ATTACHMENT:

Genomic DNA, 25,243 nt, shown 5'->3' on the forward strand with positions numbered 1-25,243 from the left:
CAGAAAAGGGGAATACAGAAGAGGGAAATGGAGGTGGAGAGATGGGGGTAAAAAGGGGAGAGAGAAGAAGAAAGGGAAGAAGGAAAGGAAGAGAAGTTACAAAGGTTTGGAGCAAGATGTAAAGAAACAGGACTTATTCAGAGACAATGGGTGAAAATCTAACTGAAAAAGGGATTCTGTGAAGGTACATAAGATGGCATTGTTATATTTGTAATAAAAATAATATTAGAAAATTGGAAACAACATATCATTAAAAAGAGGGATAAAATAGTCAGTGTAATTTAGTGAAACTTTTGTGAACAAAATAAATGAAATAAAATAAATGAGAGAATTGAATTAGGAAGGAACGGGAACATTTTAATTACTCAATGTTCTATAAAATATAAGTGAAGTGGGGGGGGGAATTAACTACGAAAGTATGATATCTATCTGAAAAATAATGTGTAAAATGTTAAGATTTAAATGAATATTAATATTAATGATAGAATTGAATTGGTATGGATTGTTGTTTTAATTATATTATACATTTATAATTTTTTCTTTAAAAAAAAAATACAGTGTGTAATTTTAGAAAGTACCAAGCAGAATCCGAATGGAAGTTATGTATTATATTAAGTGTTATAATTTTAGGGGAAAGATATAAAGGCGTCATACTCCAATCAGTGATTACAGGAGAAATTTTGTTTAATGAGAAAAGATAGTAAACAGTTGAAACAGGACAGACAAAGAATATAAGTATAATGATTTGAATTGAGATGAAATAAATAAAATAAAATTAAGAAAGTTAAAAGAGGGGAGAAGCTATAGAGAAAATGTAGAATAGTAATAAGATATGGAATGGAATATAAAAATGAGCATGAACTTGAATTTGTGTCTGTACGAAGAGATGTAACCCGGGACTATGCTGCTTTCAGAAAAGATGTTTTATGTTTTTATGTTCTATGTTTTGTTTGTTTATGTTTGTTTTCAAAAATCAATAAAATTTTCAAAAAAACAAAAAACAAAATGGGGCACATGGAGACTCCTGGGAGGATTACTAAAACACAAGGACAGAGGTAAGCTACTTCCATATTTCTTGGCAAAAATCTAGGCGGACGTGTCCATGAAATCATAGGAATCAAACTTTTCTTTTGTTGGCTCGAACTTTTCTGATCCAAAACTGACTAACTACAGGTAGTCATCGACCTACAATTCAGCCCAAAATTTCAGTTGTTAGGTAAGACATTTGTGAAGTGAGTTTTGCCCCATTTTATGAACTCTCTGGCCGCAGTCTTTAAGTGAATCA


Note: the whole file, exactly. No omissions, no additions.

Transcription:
Genomic DNA, 25,243 nt, shown 5'->3' on the forward strand with positions numbered 1-25,243 from the left:
CAGAAAAGGGGAATACAGAAGAGGGAAATGGAGGTGGAGAGATGGGGGTAAAAAGGGGAGAGAGAAGAAGAAAGGGAAGAAGGAAAGGAAGAGAAGTTACAAAGGTTTGGAGCAAGATGTAAAGAAACAGGACTTATTCAGAGACAATGGGTGAAAATCTAACTGAAAAAGGGATTCTGTGAAGGTACATAAGATGGCATTGTTATATTTGTAATAAAAATAATATTAGAAAATTGGAAACAACATATCATTAAAAAGAGGGATAAAATAGTCAGTGTAATTTAGTGAAACTTTTGTGAACAAAATAAATGAAATAAAATAAATGAGAGAATTGAATTAGGAAGGAACGGGAACATTTTAATTACTCAATGTTCTATAAAATATAAGTGAAGTGGGGGGGGGAATTAACTACGAAAGTATGATATCTATCTGAAAAATAATGTGTAAAATGTTAAGATTTAAATGAATATTAATATTAATGATAGAATTGAATTGGTATGGATTGTTGTTTTAATTATATTATACATTTATAATTTTTTCTTTAAAAAAAAAATACAGTGTGTAATTTTAGAAAGTACCAAGCAGAATCCGAATGGAAGTTATGTATTATATTAAGTGTTATAATTTTAGGGGAAAGATATAAAGGCGTCATACTCCAATCAGTGATTACAGGAGAAATTTTGTTTAATGAGAAAAGATAGTAAACAGTTGAAACAGGACAGACAAAGAATATAAGTATAATGATTTGAATTGAGATGAAATAAATAAAATAAAATTAAGAAAGTTAAAAGAGGGGAGAAGCTATAGAGAAAATGTAGAATAGTAATAAGATATGGAATGGAATATAAAAATGAGCATGAACTTGAATTTGTGTCTGTACGAAGAGATGTAACCCGGGACTATGCTGCTTTCAGAAAAGATGTTTTATGTTTTTATGTTCTATGTTTTGTTTGTTTATGTTTGTTTTCAAAAATCAATAAAATTTTCAAAAAAACAAAAAACAAAATGGGGCACATGGAGACTCCTGGGAGGATTACTAAAACACAAGGACAGAGGTAAGCTACTTCCATATTTCTTGGCAAAAATCTAGGCGGACGTGTCCATGAAATCATAGGAATCAAACTTTTCTTTTGTTGGCTCGAACTTTTCTGATCCAAAACTGACTAACTACAGGTAGTCATCGACCTACAATTCAGCCCAAAATTTCAGTTGTTAGGTAAGACATTTGTGAAGTGAGTTTTGCCCCATTTTATGAACTCTCTGGCCGCAGTCTTTAAGTGAATCA